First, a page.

If we are only for ourselves, what are we?

The final line--If not now, when?--speaks to what Dr. King eloquently called “the fierce urgency of now.”  In a world rife with cruelty, division and deep injustice, we are all called to do our part.  Let’s find strength and solace in the knowledge that we are in it together.

On that note, I leave you with a link to a new song by the wonderful singer-songwriter Iris DeMent called “Workin’ On a World.”  It’s powerful medicine for apathy, offering, in the words of music critic Ann Powers, “a hallelujah for the good done by those who lay the path toward good even if they may not walk its full length.”

Sunday, January 8, 2023

Avot 1:13 Move or Die

Avot 1:13Hillel would say. . . “One who does not increase, decreases.” 

There are a few species of sharks—great whites, whale sharks, makos—that cannot breathe while staying still.  These fish rely on a process known as obligate ram ventilation, which requires them to swim with their mouths open.  The faster they go, the more water is pushed through their gills.  If they stop swimming, they receive no oxygen.  If they don’t move, they die.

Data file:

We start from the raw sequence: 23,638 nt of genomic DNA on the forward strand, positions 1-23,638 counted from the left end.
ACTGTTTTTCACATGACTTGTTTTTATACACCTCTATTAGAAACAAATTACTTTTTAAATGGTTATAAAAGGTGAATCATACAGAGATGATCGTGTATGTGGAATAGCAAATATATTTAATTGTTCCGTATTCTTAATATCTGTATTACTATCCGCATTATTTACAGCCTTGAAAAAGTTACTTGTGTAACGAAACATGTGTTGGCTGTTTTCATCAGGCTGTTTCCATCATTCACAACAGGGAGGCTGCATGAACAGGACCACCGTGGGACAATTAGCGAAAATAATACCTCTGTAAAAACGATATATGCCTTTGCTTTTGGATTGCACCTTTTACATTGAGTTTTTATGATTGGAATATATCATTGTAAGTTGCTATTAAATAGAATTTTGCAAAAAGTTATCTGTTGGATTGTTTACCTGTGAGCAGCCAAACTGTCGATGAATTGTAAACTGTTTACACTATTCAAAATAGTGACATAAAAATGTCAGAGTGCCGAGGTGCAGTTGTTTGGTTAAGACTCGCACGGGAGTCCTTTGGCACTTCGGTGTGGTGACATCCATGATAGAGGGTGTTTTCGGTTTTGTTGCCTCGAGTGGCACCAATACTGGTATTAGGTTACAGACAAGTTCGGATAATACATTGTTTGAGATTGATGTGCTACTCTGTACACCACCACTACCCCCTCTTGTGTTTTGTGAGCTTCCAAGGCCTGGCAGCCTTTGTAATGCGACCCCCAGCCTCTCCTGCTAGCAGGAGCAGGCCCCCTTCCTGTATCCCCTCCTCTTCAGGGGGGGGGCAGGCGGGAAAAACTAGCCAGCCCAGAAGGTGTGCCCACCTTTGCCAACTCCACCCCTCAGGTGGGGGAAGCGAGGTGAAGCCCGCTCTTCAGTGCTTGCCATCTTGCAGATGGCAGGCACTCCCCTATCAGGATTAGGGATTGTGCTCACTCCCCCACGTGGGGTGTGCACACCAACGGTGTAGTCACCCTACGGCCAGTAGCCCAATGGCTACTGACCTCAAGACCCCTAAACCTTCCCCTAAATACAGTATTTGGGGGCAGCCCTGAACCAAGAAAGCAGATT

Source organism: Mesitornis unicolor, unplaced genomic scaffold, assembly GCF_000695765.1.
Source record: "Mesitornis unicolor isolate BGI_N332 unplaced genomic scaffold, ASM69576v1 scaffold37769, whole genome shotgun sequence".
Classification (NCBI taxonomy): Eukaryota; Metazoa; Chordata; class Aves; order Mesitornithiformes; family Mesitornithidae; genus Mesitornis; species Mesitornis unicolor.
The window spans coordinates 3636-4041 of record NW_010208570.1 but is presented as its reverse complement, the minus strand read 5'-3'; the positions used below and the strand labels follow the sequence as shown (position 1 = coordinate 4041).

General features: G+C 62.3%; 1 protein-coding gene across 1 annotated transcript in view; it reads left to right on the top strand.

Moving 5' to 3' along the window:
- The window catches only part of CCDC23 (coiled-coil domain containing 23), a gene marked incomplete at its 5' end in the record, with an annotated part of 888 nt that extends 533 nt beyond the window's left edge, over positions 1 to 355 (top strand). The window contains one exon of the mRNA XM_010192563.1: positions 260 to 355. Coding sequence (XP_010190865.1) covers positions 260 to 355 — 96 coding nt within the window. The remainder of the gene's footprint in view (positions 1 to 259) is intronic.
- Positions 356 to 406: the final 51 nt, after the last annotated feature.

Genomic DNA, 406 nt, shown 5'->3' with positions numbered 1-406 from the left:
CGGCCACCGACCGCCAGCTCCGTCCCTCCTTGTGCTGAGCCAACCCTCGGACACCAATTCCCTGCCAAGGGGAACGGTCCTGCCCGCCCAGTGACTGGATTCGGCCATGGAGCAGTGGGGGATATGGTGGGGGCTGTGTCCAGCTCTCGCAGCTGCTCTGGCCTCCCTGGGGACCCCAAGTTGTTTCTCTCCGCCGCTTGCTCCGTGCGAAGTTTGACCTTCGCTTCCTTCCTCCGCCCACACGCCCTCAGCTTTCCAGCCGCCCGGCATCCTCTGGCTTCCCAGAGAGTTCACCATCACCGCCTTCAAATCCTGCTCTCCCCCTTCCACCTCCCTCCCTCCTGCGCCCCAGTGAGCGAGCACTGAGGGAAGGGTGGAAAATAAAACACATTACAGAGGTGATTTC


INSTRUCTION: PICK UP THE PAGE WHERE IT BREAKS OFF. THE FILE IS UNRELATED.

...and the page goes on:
Hillel argues that when it comes to learning, we are, metaphorically-speaking, just like those sharks.  There is no neutral zone, no steady state—if we do not constantly increase our knowledge, we lose it. 

Life is dynamic.  To fail to move forward is, indeed, to fall behind.  To be fully human—which is to say, to be a mensch—is to continually learn and grow from our mistakes.

As Samuel Beckett wrote: “Try again.  Fail again.  Fail better.”

The story is told of a rabbi who posed a question to her student: “Two people are perched on ladders reaching from earth to heaven.  One is on the tenth rung, the other on just the second.  Which one is in a better place?”

“That’s easy,” replied the student, “the one on the tenth rung.”